As the French author François de La Rochefoucauld once noted, “Our envy always lasts longer than the happiness of those we envy.” Why should we seek after the fleeting?
The key to overcoming envy is to be fully content with how God has individually made each of us. In this regard it is helpful to remember the words of Paul who was apparently afflicted by an eye disorder which left him with a somewhat grotesque appearance:
Therefore most gladly I will rather boast in my infirmities, that the power of Christ may rest upon me (2 Corinithians 12:9).
Paul recognized that success in life is not dependent on an attractive physical appearance but in fact is sometimes in contradistinction to it.
Practically speaking, contentment consists of understanding that what we have we have received from God. Furthermore it is important to recognize that everyone, regardless of their advantages, is presented with problems common to us all. We should never judge one another based on position or station or physical attributes. There will always be those who have more and there will be those who have less.
But contentment is in itself not enough. We must truly love. First Corinthians 13:4 states, “Love does not envy.” True love consists of putting the other first. If we love one another, then we are happy for their successes and we rejoice in their well-being.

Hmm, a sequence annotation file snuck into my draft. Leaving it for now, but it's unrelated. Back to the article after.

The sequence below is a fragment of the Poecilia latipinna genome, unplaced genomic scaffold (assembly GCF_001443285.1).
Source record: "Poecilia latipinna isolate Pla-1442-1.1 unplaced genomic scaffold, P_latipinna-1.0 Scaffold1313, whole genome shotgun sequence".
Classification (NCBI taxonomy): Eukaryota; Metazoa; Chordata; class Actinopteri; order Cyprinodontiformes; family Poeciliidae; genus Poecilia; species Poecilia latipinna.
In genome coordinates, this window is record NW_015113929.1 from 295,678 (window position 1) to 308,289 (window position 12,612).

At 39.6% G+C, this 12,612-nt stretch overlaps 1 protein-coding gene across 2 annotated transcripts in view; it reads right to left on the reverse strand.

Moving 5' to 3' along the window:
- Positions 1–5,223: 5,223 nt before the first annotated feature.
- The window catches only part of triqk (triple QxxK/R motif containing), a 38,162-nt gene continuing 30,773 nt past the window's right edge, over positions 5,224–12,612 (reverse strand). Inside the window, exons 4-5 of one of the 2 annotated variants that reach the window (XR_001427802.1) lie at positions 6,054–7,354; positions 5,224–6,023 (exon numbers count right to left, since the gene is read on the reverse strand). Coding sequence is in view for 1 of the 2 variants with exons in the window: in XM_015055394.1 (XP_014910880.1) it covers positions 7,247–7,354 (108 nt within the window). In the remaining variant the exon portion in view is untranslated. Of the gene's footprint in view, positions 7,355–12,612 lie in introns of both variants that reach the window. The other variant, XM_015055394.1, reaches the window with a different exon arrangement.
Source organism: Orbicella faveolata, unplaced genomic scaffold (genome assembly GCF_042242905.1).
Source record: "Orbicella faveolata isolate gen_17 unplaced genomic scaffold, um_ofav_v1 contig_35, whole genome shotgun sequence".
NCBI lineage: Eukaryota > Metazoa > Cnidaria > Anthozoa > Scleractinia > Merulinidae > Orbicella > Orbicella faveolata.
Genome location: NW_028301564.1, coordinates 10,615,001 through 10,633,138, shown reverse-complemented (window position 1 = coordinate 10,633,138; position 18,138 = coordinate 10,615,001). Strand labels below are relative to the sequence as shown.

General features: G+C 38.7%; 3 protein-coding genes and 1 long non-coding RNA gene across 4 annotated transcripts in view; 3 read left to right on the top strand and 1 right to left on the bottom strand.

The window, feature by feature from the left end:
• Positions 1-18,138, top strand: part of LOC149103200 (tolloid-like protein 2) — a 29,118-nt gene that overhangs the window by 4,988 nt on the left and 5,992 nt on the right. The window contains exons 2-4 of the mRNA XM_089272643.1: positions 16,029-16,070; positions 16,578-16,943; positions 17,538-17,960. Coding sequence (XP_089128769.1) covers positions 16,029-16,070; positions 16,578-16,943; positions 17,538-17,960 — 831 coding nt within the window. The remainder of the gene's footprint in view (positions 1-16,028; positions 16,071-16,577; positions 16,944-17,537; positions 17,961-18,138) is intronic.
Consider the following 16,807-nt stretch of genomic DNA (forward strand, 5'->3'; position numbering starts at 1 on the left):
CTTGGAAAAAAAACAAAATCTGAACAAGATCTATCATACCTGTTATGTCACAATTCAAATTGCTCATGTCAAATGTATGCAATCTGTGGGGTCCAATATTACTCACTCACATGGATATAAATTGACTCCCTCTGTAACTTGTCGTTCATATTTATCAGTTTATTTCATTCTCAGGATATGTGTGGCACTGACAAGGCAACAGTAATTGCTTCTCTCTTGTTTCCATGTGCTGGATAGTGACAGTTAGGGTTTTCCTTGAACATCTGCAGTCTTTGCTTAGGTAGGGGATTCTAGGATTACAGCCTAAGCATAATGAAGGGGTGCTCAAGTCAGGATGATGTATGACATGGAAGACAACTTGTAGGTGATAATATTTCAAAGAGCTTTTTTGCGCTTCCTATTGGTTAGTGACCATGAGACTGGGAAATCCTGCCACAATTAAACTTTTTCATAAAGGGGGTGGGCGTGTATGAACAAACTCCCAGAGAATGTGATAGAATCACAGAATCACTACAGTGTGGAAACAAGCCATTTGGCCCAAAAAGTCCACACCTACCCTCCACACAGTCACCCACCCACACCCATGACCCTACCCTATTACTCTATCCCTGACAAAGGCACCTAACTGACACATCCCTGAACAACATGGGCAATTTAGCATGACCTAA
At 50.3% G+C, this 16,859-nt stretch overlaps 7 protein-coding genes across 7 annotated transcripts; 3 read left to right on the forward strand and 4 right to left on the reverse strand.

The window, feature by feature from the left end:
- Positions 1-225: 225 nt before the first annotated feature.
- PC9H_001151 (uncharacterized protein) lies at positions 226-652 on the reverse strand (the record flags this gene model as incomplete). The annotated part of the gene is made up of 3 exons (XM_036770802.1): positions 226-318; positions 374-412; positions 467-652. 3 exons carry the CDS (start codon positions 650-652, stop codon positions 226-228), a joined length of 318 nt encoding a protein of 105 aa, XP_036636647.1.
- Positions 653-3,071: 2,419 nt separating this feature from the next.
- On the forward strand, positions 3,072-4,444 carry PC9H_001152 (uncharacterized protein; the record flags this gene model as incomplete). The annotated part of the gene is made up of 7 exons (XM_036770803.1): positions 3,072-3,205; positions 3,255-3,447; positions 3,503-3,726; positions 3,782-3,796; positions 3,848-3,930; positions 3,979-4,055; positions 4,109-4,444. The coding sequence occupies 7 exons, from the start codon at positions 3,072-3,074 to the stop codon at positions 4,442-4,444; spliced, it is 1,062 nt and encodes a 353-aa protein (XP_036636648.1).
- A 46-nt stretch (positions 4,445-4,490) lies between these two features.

Ultimately, then, envy must be conquered by the power of the Holy Spirit. It is a process of growing in Christ and, specifically, maturing through conformity to the Word’s transforming power. First Peter 2:1-2 states:
Therefore, laying aside all malice, all deceit, hypocrisy, envy, and all evil speaking, as newborn babes, desire the pure milk of the word that you may grow thereby.
As we come to understand the scope of God’s plans for our lives, envy is left abandoned far behind.
Jim Haesemeyer – Renew in Knowledge Core Team Member
Jim Haesemeyer is an elder at FreeWay Bible Chapel at Lubbock, Texas. Jim has served on the mission field in Honduras for nearly thirty years.